Kerala HC: Live-in Partner Cannot Have Better Claim Than a Legally Married Spouse

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The parties in a live-in relationship or non-formal relationship who have lived together for an extended period of time could be brought within the purview of law relating to maintenance and domestic violence and could be considered as husband and wife for the said limited purpose. However, parties to such a relationship cannot be elevated to marital status.

Facts

Mr. S. Reghunathan, an employee of South Western Railways, died on 31/1/2009 while in service. After his death, the Appellant as well as the first Respondent claiming herself to be his legally wedded wife came forward and raised rival claims before the Railways, the Respondents 2 to 4, for his service benefits.

Since the issue could not be settled at the official level, the first Respondent instituted an original petition before the Family Court, Thiruvalla (for short ‘the court below’) invoking S.7 (b), (c), and (d) of the Family Courts Act 1984 to declare her marital status as the wife of late Reghunathan, and also for a permanent prohibitory injunction to restrain the Respondents 2 to 4 from disbursing the family pension and other death benefits of late Reghunathan to the Appellant, and lastly to restrain the Appellant from receiving the same. The Court below allowed the original petition and granted the reliefs sought for to the first Respondent vide the impugned judgment.

Arguments

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Both the Appellant and the first Respondent contended that they are the legally wedded wife of late Reghunathan and two children each were born in their respective wedlock and they alone are entitled to receive the family pension and other service benefits of the deceased. Subsequently, the Respondent filed a petition before the Family Court to declare her as the wife of late Reghunathan and sought a permanent prohibitory injunction to restrain the authorities from disbursing family pension and other benefits to the Appellant.

The Family Court granted the aforementioned reliefs through its judgment. The present appeal has been filed challenging the said judgment. The question that arose for consideration before the Bench was who among the Appellant and the Respondent was the legally wedded wife of the deceased Reghunathan.

Court’s observations

The Bench observed evidence presented by both sides and opined that there was concrete evidence to prove the valid marriage between the Respondent and late Reghunathan, and the pursuant long cohabitation between them. The evidence tendered by the Appellant was found to be weak, shabby, and insufficient to prove her case. The Division Bench admitted that generally, long cohabitation of a man and woman for a number of years may raise the presumption of a valid marriage unless proved otherwise. However, it was observed that when there is evidence of long cohabitation of a man with two women simultaneously begetting children in both relationships, one pursuant to a ceremonial marriage and the other one not, the presumption of valid marriage leans in favour of the former even if the latter relationship commenced prior in point of time.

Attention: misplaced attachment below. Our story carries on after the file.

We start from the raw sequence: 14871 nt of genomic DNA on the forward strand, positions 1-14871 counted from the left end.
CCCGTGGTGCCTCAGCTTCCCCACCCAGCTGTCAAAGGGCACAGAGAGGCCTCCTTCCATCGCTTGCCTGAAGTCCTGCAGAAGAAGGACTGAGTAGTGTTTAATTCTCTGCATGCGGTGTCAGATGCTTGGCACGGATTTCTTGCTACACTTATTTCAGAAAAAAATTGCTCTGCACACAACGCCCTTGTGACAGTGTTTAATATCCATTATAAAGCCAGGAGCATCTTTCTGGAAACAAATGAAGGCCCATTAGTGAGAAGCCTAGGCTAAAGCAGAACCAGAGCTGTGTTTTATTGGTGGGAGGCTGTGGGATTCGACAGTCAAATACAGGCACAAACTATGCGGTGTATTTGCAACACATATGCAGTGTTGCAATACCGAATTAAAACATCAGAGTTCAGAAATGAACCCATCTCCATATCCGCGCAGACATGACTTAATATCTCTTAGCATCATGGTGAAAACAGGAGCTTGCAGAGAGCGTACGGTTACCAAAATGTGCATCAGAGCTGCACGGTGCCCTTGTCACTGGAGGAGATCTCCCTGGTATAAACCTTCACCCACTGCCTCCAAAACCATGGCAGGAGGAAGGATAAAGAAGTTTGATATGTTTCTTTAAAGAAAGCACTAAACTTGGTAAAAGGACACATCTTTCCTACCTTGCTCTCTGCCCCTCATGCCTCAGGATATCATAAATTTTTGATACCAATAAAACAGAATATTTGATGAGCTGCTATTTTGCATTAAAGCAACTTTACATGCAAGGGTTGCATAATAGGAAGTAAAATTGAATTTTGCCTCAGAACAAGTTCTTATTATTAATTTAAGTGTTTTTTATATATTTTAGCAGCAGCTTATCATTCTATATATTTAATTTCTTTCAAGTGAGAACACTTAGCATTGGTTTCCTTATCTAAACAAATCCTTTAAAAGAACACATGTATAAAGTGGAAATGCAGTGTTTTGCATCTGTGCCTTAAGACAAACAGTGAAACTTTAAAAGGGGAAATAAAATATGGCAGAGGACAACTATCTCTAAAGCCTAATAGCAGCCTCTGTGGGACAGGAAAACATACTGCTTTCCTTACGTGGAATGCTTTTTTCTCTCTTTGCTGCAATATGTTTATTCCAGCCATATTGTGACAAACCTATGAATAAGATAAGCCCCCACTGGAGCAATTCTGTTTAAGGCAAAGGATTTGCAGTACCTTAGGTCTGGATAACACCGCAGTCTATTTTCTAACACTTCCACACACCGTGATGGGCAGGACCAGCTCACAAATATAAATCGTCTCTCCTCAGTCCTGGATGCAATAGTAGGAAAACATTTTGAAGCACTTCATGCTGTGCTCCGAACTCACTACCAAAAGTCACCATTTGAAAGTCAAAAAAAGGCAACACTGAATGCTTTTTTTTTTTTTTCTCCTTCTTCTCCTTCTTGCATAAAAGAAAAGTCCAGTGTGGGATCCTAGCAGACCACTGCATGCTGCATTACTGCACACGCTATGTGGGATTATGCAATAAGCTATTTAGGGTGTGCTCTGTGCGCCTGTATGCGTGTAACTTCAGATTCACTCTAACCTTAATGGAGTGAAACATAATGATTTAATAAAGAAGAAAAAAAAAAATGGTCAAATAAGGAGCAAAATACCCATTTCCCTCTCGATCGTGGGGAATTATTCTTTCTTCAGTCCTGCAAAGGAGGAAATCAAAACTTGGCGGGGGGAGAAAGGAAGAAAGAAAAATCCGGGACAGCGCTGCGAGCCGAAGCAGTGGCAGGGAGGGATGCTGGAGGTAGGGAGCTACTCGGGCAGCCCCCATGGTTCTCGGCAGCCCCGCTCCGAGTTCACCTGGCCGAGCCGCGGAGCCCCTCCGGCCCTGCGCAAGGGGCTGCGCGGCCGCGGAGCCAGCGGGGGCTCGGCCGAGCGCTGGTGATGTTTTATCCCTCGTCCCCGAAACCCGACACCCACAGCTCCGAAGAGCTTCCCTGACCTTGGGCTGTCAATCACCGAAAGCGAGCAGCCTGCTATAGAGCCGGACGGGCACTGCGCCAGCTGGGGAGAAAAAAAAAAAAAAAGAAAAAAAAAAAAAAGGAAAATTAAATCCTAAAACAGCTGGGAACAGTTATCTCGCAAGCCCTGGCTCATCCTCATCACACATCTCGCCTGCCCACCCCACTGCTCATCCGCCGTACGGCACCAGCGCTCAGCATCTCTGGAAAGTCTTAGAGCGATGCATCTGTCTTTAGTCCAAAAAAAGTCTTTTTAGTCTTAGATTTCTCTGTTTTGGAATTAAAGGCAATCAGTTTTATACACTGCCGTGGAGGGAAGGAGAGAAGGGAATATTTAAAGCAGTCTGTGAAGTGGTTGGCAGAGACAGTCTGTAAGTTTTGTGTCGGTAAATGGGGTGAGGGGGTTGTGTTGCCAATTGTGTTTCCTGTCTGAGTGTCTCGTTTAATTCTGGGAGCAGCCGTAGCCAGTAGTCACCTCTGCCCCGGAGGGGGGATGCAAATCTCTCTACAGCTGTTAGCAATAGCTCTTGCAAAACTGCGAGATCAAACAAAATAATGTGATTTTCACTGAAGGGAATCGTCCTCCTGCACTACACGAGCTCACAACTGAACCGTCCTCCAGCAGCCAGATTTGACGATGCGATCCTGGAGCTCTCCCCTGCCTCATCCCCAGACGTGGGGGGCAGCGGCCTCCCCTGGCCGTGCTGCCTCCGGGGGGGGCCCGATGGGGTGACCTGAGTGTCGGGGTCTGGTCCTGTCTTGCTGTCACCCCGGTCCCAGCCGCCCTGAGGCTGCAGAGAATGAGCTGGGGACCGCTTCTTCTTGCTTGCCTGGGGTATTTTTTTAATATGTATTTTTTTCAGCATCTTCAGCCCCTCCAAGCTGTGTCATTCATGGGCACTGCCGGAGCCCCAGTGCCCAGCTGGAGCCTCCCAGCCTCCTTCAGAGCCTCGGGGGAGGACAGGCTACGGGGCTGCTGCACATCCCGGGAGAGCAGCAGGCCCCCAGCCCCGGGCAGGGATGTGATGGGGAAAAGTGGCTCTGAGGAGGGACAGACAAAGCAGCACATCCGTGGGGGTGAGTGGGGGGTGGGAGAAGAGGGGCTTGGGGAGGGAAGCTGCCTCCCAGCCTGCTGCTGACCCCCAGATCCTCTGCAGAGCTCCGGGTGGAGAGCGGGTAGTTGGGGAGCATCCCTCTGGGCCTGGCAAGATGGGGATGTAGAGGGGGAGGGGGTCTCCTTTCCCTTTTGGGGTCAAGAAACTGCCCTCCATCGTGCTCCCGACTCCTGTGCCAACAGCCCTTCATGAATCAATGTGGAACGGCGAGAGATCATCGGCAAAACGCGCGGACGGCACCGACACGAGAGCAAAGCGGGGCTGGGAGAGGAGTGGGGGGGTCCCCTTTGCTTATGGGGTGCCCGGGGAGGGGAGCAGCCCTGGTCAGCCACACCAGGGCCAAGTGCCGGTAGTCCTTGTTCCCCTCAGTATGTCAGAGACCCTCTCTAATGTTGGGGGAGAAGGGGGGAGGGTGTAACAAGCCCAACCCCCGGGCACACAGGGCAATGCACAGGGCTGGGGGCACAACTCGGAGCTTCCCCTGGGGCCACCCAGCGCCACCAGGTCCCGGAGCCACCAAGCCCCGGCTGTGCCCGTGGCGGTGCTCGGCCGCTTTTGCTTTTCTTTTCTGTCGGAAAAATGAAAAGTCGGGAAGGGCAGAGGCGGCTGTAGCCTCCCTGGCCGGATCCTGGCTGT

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The main relief sought for is a declaration as to the status of the First Respondent as the legally wedded wife of late Reghunathan. It will squarely fall under S.7(b) of the Family Courts Act. The reliefs of permanent prohibitory injunction sought are ancillary reliefs to the main relief of declaration. It falls under Explanation (c) and (d). Fundamentally, the dispute is between the Appellant and the first Respondent as to their marital status.

To decide the dispute involved in the case, the presence of Respondents 2 to 4 are not even necessary. Their position in the array of parties is also not all relevant so long as the suit or proceedings in substance and in its core is between the Appellant and the first Respondent. They can only be treated as a pro forma Respondent and, hence, no notice under Section 80 is required. The Railway authorities are at liberty to take a decision on the entitlement of the death benefits of late Reghunathan based on the declaration of marital status made in favour of the First Respondent in these proceedings. The relief of permanent injunction granted by the court below against a party, that too formal, outside the matrimony, is uncalled for and is, thus, liable to be set aside.

Court’s decision

The relief of permanent prohibitory injunction granted against the Respondents 2 to 4 is set aside. The relief of declaration and the relief of permanent prohibitory injunction granted against the Appellant are confirmed. No costs.


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